Investigate which numbers make these lights come on. What is the smallest number you can find that lights up all the lights?
These games use ten-frames to develop children's 'sense of ten'.
Number problems for inquiring primary learners.
Who said that adding couldn't be fun?
I am less than 25. My ones digit is twice my tens digit. My digits add up to an even number.
Can you find the chosen number from the grid using the clues?
Lee was writing all the counting numbers from 1 to 20. She stopped for a rest after writing seventeen digits. What was the last number she wrote?
A game to be played against the computer, or in groups. Pick a 7-digit number. A random digit is generated. What must you subract to remove the digit from your number? the first to zero wins.
This 100 square jigsaw is written in code. It starts with 1 and ends with 100. Can you build it up?
What two-digit numbers can you make with these two dice? What can't you make?
These spinners will give you the tens and unit digits of a number. Can you choose sets of numbers to collect so that you spin six numbers belonging to your sets in as few spins as possible?
Some Games That May Be Nice or Nasty for an adult and child. Use your knowledge of place value to beat your opponent.
Once a basic number sense has developed for numbers up to ten, a strong 'sense of ten' needs to be developed as a foundation for both place value and mental calculations.
Have a go at balancing this equation. Can you find different ways of doing it?
Start by putting one million (1 000 000) into the display of your calculator. Can you reduce this to 7 using just the 7 key and add, subtract, multiply, divide and equals as many times as you like?
Follow the clues to find the mystery number.
Number problems to spark your curiosity.
Number problems at primary level that require careful consideration.
Can you work out some different ways to balance this equation?
Can you complete this calculation by filling in the missing numbers? In how many different ways can you do it?
This article for primary teachers encourages exploration of two fundamental ideas, exchange and 'unitising', which will help children become more fluent when calculating.
These tasks will help children understand the 'ten-ness' of ten, a fundamental part of place value.
Each child in Class 3 took four numbers out of the bag. Who had made the highest even number?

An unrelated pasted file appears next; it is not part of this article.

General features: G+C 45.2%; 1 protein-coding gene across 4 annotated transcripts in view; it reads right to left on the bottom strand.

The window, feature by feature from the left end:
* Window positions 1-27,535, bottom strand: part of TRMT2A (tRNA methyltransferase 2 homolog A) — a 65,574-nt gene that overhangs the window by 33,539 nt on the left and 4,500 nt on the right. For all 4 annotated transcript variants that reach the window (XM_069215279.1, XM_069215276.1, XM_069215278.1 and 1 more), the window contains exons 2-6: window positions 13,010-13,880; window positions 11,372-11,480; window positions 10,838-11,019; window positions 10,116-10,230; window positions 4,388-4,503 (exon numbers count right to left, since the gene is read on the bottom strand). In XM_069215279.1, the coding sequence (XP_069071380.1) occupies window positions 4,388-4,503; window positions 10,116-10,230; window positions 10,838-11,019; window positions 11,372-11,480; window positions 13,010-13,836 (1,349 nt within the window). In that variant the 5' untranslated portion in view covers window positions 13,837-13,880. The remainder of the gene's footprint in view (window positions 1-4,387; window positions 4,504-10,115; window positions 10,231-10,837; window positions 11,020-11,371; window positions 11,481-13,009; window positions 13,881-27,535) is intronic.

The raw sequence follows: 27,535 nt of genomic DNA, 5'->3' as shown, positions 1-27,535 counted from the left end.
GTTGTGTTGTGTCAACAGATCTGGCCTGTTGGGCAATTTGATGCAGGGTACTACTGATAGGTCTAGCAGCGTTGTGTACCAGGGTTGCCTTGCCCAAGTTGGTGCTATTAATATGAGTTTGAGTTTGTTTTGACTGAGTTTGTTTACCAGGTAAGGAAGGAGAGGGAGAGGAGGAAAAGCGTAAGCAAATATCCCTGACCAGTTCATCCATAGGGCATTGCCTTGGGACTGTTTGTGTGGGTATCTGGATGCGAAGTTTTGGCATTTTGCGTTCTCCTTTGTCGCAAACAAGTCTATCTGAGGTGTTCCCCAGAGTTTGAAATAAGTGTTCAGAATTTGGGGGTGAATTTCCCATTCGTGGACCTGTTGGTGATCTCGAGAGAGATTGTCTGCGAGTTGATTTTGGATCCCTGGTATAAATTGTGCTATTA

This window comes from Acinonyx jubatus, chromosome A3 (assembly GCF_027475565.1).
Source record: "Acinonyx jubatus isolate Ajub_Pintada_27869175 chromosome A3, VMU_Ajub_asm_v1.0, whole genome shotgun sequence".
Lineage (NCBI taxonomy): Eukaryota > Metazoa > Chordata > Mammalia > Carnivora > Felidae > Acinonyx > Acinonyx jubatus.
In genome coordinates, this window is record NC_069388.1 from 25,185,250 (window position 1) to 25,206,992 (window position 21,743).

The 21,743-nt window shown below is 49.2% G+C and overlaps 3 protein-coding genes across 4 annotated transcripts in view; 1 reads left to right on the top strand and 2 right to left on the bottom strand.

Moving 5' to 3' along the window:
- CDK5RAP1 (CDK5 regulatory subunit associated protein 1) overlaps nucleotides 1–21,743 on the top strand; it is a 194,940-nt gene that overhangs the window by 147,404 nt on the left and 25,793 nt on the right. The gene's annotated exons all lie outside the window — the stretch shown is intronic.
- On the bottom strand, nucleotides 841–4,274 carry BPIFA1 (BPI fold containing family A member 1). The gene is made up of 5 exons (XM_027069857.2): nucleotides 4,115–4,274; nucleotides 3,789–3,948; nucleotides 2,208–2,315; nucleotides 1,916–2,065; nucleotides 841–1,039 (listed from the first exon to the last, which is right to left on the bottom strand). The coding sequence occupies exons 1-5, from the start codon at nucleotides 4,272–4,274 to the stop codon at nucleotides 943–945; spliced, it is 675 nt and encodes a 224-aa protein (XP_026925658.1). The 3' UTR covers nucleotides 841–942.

What happens when you round these three-digit numbers to the nearest 100?
What do the digits in the number fifteen add up to? How many other numbers have digits with the same total but no zeros?
In the multiplication calculation, some of the digits have been replaced by letters and others by asterisks. Can you reconstruct the original multiplication?
Dicey Operations for an adult and child. Can you get close to 1000 than your partner?
More activities which will help you get a better of sense of numbers and understand what we mean by place value.
This multiplication uses each of the digits 0 - 9 once and once only. Using the information given, can you replace the stars in the calculation with figures?
Choose four different digits from 1-9 and put one in each box so that the resulting four two-digit numbers add to a total of 100.
The Scot, John Napier, invented these strips about 400 years ago to help calculate multiplication and division. Can you work out how to use Napier's bones to find the answer to these multiplications?
This set of activities focuses on ordering, an important aspect of place value.
Can you replace the letters with numbers? Is there only one solution in each case?
This feature aims to support you in developing children's early number sense and understanding of place value.
Alf describes how the Gattegno chart helped a class of 7-9 year olds gain an awareness of place value and of the inverse relationship between multiplication and division.
These tasks will help learners develop their understanding of place value, particularly giving them opportunities to express numbers as amounts.
In this article, Alf outlines six activities using the Gattegno chart, which help to develop understanding of place value, multiplication and division.
One of the key ideas associated with place value is that the position of a digit affects its value. These activities support children in understanding this idea.
This article for primary teachers expands on the key ideas which underpin early number sense and place value, and suggests activities to support learners as they get to grips with these ideas.
More upper primary number sense and place value tasks.
This article develops the idea of 'ten-ness' as an important element of place value.
Use two dice to generate two numbers with one decimal place. What happens when you round these numbers to the nearest whole number?
Four of these clues are needed to find the chosen number on this grid and four are true but do nothing to help in finding the number. Can you sort out the clues and find the number?
What happens when you round these numbers to the nearest whole number?
Marion Bond recommends that children should be allowed to use 'apparatus', so that they can physically handle the numbers involved in their calculations, for longer, or across a wider ability band,. . . .
Find the sum of all three-digit numbers each of whose digits is odd.
Can you substitute numbers for the letters in these sums?
Investigate the different ways these aliens count in this challenge. You could start by thinking about how each of them would write our number 7.
There are six numbers written in five different scripts. Can you sort out which is which?
Which is quicker, counting up to 30 in ones or counting up to 300 in tens? Why?